A New Perspective on Pearl Harbor Revealed . . .
With the 70th anniversary of the seminal battle at Pearl Harbor upon us, we at Casemate are proud to mention that this year we published an entirely new look at the battle, which has filled in many of the mysteries, dispelled many of the myths, and has doubtless given us a greater understanding of the surprise attack that suddenly drew America into World War II.
For this we are grateful to Alan D. Zimm (author of the blog post below), a former US Navy commander and current military operations analyst based at Johns Hopkins University for his book: ATTACK ON PEARL HARBOR: Strategy, Combat, Myths, Deceptions.
The first full-fledged work by a modern US Navy analyst examining the battle from the Japanese point of view, this book is full of expert insights, down to the flights of individual torpedo planes as they soared in against Battleship Row.
Though the attack proved tactically successful in the end, Dr. Zimm establishes how the supposed excellence of Japanese planning in fact resulted in a free-for-all above our Pacific Fleet at harbor, and that the Japanese were fortunate to escape from their own confusion.
Once smoke billows were in the air, the second wave of Japanese dive-bombers had no idea what they were aiming at, even as they crossed paths with their own fighter formations or torpedo bombers, the latter whom were sent in too late, thus made easy prey for alerted US gunners. The renowned Japanese Zero fighters simply roamed above the fray, looking for targets of opportunity like Sioux Indians wanting to count coup. Meantime the bomber formations wasted much of their ordnance on a supply ship they thought was a carrier.
If not for a few lucky hits—specially the one on Arizona—the attack could have completely misfired. And it certainly would have had America’s main naval base in the Pacific not utterly failed to provide at least 10-minutes’ warning of an attack that incrementally approached from 2,000 miles away.
It has become customary to describe the US victory at Midway as “lucky”—but in this book Alan Zimm confirms once and for all that Pearl Harbor the Japanese were even more so.
A selection of the Military Book Club, and a great success with readers, we’re happy to recommend our recent release, ATTACK ON PEARL HARBOR, as perhaps the best new book on the subject this year. Gratefully, professional reviewers have agreed:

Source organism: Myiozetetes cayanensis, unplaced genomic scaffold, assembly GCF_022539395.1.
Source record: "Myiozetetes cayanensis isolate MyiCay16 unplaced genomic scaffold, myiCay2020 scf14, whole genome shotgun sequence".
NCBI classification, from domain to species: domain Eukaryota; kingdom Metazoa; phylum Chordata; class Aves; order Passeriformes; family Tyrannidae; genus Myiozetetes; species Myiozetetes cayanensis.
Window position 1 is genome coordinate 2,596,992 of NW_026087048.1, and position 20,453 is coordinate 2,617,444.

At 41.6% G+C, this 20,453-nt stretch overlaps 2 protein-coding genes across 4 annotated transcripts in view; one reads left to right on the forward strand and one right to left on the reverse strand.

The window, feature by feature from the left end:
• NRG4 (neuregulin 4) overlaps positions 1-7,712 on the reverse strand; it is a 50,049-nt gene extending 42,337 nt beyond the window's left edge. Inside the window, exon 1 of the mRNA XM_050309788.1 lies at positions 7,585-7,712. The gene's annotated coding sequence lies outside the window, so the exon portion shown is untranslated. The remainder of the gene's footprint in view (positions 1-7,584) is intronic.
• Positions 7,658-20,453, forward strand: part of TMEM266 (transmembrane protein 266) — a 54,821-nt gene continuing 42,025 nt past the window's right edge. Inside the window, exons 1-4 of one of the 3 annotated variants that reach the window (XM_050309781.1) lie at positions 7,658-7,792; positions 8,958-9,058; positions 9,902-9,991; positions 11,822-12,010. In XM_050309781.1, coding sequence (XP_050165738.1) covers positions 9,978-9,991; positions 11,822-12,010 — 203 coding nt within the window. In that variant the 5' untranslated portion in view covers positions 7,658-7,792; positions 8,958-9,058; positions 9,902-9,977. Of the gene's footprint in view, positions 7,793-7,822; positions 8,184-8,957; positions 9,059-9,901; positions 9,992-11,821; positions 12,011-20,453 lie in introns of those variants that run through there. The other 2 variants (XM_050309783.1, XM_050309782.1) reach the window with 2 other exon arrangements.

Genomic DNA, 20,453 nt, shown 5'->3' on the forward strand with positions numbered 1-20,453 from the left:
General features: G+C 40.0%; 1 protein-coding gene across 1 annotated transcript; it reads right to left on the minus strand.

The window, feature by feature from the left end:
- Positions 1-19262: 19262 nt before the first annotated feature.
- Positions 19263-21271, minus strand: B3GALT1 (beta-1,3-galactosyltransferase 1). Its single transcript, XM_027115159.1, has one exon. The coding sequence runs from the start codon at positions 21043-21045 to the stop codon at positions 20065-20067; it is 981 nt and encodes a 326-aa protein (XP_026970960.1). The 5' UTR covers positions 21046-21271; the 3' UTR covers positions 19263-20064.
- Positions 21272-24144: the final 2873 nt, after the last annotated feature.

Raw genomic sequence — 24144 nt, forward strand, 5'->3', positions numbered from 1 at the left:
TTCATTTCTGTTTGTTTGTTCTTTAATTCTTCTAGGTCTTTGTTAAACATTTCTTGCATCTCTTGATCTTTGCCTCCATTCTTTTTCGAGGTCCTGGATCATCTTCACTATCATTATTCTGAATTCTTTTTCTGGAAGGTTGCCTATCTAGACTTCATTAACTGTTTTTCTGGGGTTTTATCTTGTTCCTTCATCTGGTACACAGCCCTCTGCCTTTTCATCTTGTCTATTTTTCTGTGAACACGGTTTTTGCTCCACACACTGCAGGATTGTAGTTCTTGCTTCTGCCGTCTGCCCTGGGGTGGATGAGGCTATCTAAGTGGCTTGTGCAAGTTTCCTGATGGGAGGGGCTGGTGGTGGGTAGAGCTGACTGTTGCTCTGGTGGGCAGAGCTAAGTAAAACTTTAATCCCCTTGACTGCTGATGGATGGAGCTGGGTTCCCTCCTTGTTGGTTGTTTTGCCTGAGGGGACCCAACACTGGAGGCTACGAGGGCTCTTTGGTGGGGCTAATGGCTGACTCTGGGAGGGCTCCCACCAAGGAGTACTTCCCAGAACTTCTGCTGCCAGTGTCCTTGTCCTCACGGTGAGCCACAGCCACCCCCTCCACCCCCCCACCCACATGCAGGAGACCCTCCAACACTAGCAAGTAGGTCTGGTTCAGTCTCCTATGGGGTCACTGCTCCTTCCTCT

“An engrossing study, particularly for those considering themselves well-read on the topic…. it is even more interesting for those with ample knowledge of events in World War II’s Pacific Theater of Operations leading up to, on, and following December 7, 1941. For a variety of reasons, including the provocative nature of many of Zimm’s fact-built arguments, this reviewer does not hesitate to recommend.”
—GLOBE AT WAR
“It is not often that one can say that an outstanding book transforms our knowledge of a well-known event but this can be said of Alan Zimm’s Attack on Pearl Harbor…. sets straight the record of a key historical event…essential reading.”
—NAVY NEWS (UK)
“…examines every aspect of the attack and uses operations research techniques to critique the planning and performance of the Japanese forces and compare the results with expectations.”
“Zimm’s conclusions will remain definitive for the foreseeable future.… So, by all means, reread Gordon Prange’s At Dawn We Slept, but definitely read Alan Zimm’s Attack on Pearl Harbor for a fuller and more up-to-date understanding of an event that changed history and continues to fascinate.”
—MICHIGAN WAR STUDIES REVIEW
“…uses modern methods of operational analysis to determine exactly how the Japanese planned and executed the great raid…a worthy, useful analysis…”
“An interesting analysis of the strategy and tactics involved. Instead of ‘the most daring and brilliant naval operations of all time,’ Zimm demonstrates that the Japanese carrier strike force did not plan the attack very well, nor did they train effectively for it… an interesting new look at this opening gambit in the Pacific Theater of World War II.”
—THE PAST IN REVIEW
“For seven decades, conventional wisdom has extolled the Japanese attack on Pearl Harbor as brilliant in its planning and execution. Alan D. Zimm’s masterful analysis topples that pillar of Pacific War history.”
—WORLD WAR II magazine
While remembering the sacrifice and gallantry of our service members during the Pearl Harbor attack, Casemate is proud to continue to explore the exact details of the battle, not leaving them shrouded in myth, but with ever-new and expert analyses of what our brave sailors and soldiers endured.
Our appreciation is also extended to author Alan Zimm, whose painstaking research has made an entirely new—and perhaps most accurate of all—perspective on this seminal battle possible.